She was unable to find the skirt she was looking at in anything above a size 14.
Horan took to social media to express her disappointment at the store cutting their size range “down to a (small) 14″.
She was subsequently advised by H&M that customers could find a full size range – 6 to 18 – online. “Since our product range has grown not all stores are able to stock all concepts & sizes,” they explained. “Instead we offer full collections online.”
High street stores are frequently criticised for not stocking more ‘plus sized’ clothes, but H&M’s restrictions are extreme even by their standards.
In eliminating larger sizes from their stores and telling customers to shop online, H&M are alienating a significant portion of their customer base and telling them that they’re somehow niche or abnormal.
Horan told DailyEdge.ie that her “heart sunk” when she realised this wasn’t a once-off occurrence.
Sometimes in high street stores, the more high fashion pieces can sometimes have a really limited size range. I tend to buy the majority of my clothes in H&M as it’s difficult to find a size 16 in independent stores and I sweat for their collaborations. So it was really disappointing to see a store that had always catered for the standard size range begin to limit their in store sizes.
Horan noted that it was disappointing to see H&M so out of step with the body positivity movement.
As we’re moving to a better place with body activism and the body positivity movement, you’d expect stores to be reacting to that and opening up their sizing rather than restricting it further. It felt like we were moving forward with mainstream access to fashionable clothes for bodies of every size. This proves the exact opposite.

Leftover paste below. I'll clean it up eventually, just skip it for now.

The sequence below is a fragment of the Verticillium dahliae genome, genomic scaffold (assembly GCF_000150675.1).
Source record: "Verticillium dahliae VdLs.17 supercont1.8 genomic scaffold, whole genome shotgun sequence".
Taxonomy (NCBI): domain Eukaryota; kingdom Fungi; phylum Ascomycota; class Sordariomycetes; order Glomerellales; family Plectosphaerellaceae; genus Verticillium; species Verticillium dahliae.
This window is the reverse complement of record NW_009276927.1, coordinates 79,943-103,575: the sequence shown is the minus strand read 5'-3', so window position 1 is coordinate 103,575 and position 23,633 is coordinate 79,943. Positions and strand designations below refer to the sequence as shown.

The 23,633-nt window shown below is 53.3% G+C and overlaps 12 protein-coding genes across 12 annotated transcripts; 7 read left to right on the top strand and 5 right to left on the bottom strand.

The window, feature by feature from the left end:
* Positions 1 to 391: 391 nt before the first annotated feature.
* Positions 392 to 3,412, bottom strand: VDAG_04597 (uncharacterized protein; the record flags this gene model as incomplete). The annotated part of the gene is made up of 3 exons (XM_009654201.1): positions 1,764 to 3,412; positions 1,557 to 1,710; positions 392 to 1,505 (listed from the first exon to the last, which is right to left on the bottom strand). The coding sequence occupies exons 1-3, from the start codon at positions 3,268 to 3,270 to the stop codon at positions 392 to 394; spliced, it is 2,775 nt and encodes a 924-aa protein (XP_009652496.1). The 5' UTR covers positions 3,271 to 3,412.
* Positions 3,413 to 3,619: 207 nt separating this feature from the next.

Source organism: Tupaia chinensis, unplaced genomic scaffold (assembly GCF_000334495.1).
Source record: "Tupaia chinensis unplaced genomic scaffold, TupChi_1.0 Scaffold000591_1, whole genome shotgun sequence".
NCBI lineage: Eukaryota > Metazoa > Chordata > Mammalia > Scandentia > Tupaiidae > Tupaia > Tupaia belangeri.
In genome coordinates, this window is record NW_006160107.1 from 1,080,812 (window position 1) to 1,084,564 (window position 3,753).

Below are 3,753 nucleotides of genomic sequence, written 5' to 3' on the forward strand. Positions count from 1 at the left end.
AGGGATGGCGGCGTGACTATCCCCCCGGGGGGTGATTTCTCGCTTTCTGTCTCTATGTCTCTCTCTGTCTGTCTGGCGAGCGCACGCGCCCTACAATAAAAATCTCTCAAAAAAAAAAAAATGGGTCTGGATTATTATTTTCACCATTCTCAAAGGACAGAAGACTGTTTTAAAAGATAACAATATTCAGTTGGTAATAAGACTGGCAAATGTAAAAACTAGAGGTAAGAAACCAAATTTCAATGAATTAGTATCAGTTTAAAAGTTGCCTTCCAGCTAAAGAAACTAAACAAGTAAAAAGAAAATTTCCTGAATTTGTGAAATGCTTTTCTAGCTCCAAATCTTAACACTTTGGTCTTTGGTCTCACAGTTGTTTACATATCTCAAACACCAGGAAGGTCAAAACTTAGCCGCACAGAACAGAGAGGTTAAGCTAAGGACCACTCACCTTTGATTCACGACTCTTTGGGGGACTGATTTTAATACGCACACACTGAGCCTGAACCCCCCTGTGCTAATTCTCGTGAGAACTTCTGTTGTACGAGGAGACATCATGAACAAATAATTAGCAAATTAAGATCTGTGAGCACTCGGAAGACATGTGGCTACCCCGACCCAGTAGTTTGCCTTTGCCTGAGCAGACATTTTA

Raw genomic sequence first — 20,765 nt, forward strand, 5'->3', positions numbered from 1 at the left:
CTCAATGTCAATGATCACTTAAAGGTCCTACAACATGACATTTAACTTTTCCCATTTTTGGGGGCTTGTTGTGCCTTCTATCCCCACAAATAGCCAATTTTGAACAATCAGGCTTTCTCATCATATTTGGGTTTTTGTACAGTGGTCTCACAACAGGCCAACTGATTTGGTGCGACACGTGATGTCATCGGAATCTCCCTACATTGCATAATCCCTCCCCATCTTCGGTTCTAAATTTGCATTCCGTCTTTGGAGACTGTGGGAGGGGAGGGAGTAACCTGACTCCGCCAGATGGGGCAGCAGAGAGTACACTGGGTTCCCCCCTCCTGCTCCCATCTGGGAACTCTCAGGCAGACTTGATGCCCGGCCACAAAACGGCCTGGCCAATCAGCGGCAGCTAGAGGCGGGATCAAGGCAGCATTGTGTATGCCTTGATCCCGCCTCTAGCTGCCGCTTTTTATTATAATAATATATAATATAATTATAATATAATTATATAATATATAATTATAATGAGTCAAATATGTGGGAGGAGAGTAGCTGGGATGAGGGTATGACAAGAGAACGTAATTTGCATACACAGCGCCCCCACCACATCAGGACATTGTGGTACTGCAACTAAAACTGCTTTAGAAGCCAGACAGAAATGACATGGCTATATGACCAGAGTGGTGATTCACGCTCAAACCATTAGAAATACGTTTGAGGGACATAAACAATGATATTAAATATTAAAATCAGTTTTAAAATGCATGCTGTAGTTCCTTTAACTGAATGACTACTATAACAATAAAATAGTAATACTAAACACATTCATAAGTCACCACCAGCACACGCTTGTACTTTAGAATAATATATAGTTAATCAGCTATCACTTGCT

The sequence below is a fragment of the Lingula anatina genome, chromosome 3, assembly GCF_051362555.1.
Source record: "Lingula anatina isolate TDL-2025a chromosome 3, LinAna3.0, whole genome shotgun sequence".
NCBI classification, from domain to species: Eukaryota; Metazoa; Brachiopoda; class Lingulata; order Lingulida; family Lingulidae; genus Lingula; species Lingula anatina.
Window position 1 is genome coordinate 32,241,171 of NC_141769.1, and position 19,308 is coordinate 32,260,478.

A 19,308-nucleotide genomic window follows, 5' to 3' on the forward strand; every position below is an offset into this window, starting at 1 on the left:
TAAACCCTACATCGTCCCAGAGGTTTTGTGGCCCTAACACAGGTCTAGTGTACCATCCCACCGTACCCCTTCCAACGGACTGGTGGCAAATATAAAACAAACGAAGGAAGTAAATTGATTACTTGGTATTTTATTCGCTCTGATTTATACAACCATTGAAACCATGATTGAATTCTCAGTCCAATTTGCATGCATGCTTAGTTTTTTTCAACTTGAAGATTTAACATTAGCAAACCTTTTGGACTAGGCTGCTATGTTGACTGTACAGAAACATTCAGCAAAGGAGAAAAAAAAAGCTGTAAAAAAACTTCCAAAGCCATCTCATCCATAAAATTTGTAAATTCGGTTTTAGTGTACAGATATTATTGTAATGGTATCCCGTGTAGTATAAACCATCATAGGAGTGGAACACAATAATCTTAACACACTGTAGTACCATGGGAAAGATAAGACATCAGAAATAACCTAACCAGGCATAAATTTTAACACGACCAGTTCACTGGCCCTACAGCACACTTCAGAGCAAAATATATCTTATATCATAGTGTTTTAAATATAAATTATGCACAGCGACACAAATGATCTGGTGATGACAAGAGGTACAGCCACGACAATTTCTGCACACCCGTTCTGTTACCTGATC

Another complaint levelled at high street stores is the lack of consistency when it comes to sizing. Horan believes that there should be a “global sizing policy” to prevent things like vanity sizing.
There needs to be a global sizing policy to stop things like vanity sizing – seducing women into buying more by convincing them that they were a size or two smaller than they actually are — or high fashion labels who don’t want anyone outside of their ideals wearing their clothes making their so called L a standard S.
“The size labels on clothes no longer represent the size of an item, it’s the type of image a brand wants to project and how they can sell more,” she concluded. “The psychology of size is out of control and it’s all based on greed at the cost of women.”
H&M declined to comment for this piece, but told DailyEdge.ie that this isn’t unique to Ireland. ”The size range stocked in Ireland is no different to the UK ( or indeed globally) but there is variation within different H&M collections,” a spokesperson told us.
This may be the case, but telling women who are size 16 and up that they must shop online is troubling. Shopping shouldn’t be an exclusionary pursuit reserved for people who fit a certain body ideal. Women should be able to walk into any shop and try on stylish, affordable clothing regardless of size.
And the quicker shops learn that the better.
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